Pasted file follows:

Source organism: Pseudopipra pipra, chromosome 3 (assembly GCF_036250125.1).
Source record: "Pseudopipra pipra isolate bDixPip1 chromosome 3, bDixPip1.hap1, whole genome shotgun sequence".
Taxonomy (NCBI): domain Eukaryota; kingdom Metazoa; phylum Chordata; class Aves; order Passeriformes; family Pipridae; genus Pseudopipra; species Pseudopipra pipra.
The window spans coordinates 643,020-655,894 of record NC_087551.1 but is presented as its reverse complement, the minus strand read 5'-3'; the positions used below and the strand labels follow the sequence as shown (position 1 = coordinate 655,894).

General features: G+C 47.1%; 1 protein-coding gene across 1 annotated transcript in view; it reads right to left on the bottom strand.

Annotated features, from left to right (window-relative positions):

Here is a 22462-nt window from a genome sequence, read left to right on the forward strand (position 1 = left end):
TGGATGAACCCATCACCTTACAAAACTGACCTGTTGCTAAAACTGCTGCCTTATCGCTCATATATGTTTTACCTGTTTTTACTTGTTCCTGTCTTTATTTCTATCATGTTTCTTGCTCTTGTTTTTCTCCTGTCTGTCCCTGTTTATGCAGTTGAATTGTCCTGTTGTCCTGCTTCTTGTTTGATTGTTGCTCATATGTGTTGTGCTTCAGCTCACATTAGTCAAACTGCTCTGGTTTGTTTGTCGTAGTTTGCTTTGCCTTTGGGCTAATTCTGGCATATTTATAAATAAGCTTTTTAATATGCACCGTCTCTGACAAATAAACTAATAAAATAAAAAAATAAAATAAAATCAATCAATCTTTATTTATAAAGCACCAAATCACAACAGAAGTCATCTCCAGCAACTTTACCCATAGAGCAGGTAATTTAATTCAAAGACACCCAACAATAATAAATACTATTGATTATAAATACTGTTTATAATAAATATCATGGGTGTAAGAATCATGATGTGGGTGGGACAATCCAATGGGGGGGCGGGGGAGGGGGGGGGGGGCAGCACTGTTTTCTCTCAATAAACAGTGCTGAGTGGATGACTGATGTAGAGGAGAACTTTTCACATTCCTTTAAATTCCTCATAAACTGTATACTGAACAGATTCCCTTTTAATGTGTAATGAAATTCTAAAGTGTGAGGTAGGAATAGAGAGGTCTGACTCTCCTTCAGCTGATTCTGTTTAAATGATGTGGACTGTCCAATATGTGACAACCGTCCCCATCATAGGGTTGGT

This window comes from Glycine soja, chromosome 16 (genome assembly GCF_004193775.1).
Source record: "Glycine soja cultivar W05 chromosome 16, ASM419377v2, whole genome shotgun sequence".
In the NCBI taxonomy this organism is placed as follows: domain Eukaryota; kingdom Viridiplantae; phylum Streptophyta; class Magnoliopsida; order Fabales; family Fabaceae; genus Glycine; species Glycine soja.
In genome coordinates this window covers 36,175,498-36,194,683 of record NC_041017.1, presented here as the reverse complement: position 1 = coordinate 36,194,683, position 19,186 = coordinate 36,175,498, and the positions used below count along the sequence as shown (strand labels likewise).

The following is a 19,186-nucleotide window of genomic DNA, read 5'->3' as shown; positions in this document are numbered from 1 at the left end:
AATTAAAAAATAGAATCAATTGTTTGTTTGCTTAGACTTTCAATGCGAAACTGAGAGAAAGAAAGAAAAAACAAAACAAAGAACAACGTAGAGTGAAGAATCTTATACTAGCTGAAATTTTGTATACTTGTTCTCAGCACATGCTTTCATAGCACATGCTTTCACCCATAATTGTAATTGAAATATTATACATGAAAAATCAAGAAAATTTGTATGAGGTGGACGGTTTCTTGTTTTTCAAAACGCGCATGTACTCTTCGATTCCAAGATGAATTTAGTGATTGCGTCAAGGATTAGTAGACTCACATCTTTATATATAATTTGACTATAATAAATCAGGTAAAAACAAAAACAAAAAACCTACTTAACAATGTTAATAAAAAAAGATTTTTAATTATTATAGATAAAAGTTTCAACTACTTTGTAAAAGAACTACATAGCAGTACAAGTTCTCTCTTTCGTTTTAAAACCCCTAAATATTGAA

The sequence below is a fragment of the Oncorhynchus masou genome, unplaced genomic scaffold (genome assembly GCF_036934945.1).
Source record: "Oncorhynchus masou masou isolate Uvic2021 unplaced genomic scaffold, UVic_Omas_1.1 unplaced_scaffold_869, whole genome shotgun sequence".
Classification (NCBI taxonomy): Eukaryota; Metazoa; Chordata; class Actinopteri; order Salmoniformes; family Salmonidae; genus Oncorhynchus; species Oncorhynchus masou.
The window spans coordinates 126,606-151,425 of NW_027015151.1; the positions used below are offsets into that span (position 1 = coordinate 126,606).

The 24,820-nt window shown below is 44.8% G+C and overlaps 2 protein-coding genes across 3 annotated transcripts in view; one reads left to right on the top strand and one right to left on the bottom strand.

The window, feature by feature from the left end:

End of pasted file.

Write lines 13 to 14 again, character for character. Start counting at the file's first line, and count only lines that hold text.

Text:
The following is a 19,186-nucleotide window of genomic DNA, read 5'->3' as shown; positions in this document are numbered from 1 at the left end:
AATTAAAAAATAGAATCAATTGTTTGTTTGCTTAGACTTTCAATGCGAAACTGAGAGAAAGAAAGAAAAAACAAAACAAAGAACAACGTAGAGTGAAGAATCTTATACTAGCTGAAATTTTGTATACTTGTTCTCAGCACATGCTTTCATAGCACATGCTTTCACCCATAATTGTAATTGAAATATTATACATGAAAAATCAAGAAAATTTGTATGAGGTGGACGGTTTCTTGTTTTTCAAAACGCGCATGTACTCTTCGATTCCAAGATGAATTTAGTGATTGCGTCAAGGATTAGTAGACTCACATCTTTATATATAATTTGACTATAATAAATCAGGTAAAAACAAAAACAAAAAACCTACTTAACAATGTTAATAAAAAAAGATTTTTAATTATTATAGATAAAAGTTTCAACTACTTTGTAAAAGAACTACATAGCAGTACAAGTTCTCTCTTTCGTTTTAAAACCCCTAAATATTGAA